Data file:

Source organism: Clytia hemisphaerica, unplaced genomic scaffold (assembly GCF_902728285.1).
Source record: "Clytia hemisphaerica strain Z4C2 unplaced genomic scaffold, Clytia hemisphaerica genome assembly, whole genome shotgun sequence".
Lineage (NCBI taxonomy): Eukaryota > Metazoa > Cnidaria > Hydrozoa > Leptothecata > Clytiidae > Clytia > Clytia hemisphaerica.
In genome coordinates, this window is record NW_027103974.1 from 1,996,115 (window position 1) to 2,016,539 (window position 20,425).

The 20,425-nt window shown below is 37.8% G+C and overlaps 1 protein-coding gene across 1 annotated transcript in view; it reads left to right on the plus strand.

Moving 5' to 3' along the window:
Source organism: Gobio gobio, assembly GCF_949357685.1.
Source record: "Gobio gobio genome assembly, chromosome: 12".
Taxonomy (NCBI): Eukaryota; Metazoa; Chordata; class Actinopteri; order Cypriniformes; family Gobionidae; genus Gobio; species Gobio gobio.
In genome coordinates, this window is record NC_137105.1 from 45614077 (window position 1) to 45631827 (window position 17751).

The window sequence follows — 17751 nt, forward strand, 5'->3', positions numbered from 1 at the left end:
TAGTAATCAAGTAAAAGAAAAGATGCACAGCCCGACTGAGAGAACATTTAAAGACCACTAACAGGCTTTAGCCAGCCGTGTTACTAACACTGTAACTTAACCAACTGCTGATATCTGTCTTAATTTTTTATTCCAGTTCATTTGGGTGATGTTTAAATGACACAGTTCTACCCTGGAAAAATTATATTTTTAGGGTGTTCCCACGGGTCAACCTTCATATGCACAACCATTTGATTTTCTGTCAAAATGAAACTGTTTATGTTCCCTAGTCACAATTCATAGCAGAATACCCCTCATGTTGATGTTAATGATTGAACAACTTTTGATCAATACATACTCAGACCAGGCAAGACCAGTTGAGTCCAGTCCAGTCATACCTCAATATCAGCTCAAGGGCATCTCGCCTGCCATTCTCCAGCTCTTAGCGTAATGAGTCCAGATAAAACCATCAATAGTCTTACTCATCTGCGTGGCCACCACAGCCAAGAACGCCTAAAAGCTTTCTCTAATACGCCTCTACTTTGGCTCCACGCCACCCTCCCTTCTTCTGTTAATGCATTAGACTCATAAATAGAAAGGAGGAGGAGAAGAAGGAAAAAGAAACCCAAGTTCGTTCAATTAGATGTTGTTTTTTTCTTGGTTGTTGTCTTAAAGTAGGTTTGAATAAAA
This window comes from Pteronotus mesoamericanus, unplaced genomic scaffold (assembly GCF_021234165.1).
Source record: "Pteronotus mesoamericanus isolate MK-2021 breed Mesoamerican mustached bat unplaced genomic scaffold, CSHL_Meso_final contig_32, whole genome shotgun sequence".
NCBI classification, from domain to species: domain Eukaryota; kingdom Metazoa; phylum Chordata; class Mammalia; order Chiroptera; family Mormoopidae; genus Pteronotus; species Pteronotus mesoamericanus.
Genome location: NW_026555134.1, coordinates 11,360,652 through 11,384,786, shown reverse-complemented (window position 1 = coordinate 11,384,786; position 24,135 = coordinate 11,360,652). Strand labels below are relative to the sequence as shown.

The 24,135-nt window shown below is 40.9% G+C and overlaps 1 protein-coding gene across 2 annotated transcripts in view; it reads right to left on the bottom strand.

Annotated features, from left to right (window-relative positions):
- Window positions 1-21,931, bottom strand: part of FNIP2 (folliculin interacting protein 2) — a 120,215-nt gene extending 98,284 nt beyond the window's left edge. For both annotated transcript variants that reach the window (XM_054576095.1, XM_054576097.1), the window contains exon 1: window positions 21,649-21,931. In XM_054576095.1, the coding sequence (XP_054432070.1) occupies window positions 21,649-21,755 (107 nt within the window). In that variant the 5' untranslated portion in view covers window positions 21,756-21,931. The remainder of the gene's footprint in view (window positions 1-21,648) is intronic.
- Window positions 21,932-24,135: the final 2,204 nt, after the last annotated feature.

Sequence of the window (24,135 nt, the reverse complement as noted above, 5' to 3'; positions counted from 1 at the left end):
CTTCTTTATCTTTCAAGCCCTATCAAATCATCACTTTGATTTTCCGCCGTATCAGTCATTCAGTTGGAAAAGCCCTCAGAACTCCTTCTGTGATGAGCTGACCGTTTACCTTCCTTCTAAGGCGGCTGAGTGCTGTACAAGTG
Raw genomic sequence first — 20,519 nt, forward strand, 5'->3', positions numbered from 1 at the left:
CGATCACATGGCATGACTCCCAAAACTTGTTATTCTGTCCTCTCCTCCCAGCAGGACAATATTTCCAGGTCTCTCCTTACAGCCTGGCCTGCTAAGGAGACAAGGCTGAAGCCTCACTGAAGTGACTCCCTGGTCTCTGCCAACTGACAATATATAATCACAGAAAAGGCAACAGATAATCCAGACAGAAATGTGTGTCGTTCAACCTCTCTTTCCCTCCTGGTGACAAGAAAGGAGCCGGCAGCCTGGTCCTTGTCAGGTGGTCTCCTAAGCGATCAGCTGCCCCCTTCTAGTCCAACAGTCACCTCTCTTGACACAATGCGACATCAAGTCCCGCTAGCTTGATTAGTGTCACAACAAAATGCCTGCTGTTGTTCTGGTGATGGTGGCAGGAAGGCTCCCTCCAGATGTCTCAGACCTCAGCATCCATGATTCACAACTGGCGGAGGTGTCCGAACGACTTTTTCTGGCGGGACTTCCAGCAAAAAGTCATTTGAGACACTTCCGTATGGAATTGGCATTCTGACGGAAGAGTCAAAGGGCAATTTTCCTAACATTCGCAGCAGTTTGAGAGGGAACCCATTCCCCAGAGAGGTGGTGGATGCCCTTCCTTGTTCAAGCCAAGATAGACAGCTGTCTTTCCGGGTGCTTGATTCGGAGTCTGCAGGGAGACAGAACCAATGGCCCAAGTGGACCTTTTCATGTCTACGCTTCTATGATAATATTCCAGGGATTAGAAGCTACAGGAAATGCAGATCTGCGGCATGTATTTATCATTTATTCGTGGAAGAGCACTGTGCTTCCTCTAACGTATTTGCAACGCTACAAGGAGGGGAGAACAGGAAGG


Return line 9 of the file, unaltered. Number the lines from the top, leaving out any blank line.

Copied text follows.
Taxonomy (NCBI): Eukaryota; Metazoa; Chordata; class Actinopteri; order Cypriniformes; family Gobionidae; genus Gobio; species Gobio gobio.